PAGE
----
position of the head with respect to the ver¬ 
tebral column. They may be divided into 
such as proceed, 1st, from the atlas ; 2nd, 
from the axis ; and, 3rd, from the posterior 
cervical vertebrae and ligamentum nuchæ. 
To the first set belong — 
1. The rectus capitis posticus minor, or rather 
médius, arising, as in the human subject, from 
the atlas ; from this origin it runs to be in¬ 
serted by a short and broad tendon into the 
The other muscles belonging to the atlas — 
namely, the rectus anticus, the rectus lateralis, 
and the obliquus superior—offer the same 
position as in the man. 
The muscles derived from the axis — viz. 
the rectus posticus major &nd the obliquus in¬ 
ferior— are likewise similarly disposed in all 
quadrupeds. ' 
The muscles arising from the other cervical 
vertebrae are 
The complexus, which, commencing from 
the upper oblique process of the third ver¬ 
tebra of the neck, continues its origin from 
all the oblique processes of the neck below 
that point, as well as from the upper oblique 
process of the first vertebra of the back, also 
by a pretty strong tendon from the transverse 
processes of the seeond and third dorsal ver¬ 
tebrae ; from these origins it runs forwards to 
be inserted by a strong round tendon into 
the occiput close to its fellow of the opposite 
side : in this course it is connected by numer¬ 
ous tendinous processes with the ligamentum 
nuchae. That portion of the complexus usu¬ 
ally distinguished by the name of digastricus 
eolli is in the horse undistinguishable as a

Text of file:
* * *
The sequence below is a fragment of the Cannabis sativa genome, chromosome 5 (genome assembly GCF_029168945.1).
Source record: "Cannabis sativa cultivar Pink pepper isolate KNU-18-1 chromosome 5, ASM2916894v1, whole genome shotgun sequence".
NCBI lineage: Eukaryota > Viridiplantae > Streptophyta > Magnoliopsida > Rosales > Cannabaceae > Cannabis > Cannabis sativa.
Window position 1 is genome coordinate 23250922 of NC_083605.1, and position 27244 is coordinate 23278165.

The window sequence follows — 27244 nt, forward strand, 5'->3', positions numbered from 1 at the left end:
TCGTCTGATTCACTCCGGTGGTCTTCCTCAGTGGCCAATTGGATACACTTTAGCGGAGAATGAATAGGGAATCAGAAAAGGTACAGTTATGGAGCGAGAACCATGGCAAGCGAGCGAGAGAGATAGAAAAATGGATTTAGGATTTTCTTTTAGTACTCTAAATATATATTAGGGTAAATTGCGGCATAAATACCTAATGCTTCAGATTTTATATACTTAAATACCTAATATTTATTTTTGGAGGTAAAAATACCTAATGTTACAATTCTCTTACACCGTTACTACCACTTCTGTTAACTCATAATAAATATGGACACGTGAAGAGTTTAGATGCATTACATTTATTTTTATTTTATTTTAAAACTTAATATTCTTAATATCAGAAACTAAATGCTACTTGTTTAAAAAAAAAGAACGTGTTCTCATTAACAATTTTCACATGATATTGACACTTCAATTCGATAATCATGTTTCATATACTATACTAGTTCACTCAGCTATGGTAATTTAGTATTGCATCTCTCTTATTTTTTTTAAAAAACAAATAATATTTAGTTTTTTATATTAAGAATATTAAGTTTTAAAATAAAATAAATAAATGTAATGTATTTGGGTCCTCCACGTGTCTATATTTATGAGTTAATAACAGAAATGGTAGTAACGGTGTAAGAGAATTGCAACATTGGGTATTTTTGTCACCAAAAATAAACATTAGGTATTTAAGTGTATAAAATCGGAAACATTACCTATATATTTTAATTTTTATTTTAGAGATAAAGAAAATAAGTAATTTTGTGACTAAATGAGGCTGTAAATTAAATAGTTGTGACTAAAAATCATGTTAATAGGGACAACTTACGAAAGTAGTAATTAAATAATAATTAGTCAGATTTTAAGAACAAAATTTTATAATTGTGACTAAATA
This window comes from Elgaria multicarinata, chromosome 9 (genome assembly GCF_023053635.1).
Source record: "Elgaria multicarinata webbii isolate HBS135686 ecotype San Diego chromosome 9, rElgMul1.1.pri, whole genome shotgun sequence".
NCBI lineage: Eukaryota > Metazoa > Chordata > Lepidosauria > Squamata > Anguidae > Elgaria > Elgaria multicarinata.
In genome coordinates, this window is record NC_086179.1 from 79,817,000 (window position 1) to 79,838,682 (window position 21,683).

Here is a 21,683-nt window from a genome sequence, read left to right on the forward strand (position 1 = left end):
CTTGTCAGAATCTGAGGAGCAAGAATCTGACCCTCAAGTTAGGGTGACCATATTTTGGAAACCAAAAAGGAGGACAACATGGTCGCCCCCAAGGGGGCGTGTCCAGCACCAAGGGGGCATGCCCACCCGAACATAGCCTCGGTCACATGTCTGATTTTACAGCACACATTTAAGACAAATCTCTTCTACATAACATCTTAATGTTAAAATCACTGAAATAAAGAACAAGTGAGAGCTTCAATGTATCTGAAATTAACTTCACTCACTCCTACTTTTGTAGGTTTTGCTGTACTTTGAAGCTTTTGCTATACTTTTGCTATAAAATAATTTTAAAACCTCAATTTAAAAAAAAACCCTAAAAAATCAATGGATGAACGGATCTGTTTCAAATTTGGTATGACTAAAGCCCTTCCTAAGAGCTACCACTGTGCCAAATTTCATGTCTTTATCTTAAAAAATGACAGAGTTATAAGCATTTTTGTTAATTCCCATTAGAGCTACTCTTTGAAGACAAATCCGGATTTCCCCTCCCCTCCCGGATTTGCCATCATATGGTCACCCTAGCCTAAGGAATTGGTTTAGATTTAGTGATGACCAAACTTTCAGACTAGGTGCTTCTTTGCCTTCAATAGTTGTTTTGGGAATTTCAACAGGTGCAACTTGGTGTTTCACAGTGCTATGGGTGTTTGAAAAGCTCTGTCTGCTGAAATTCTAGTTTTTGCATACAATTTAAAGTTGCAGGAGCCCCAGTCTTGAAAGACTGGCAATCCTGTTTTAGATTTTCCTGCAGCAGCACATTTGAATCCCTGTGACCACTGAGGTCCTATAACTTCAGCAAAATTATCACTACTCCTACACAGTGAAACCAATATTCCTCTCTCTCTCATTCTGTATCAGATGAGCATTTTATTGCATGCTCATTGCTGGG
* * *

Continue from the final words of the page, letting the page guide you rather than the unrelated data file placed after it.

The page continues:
distinct muscle. 
The trachelo-mastoideus, or complexus minor, 
arises from the oblique processes of the third, 
fourth, fifth, sixth, and seventh cervical and 
first dorsal vertebrae, and from the transverse 
processes of the second and third vertebrae 
of the back ; it runs forwards external to the 
last-mentioned muscles to be inserted by a 
strong tendon into the mastoid apophysis of 
the temporal bone. The above muscles are 
overlapped by the 
Splenius capitis {cervico-mastoideii), which, 
arising by strong tendinous processes from 
the spinous processes of the two superior 
dorsal and two last cervical, and also exten¬ 
sively from the ligamentum nuchæ, runs for¬ 
ward to be inserted into the transverse pro¬ 
cesses of the fifth, fourth, and third cervical 
vertebra, and into the transverse ridge of the 
occipital bone. It is remarked by Cuvier that 
in carnivorous quadrupeds the splenius is not 
inserted into the transverse processes of the 
cervical vertebra? as it is in herbivorous animals 
and in the human subject, in which the latter 
portion is sometimes sufficiently distinct to 
obtain the name of splenius colli in contra¬ 
distinction to the splenius capitis. It is like¬ 
wise remarkable that in the camel, if the 
splenius exists at all, it is extremely thin and 
difficult to display by dissection. 
Muscles of the ribs and stei'num. — The mus¬ 
cles derived from and inserted into the ribs 
and sternum are found in all quadrupeds to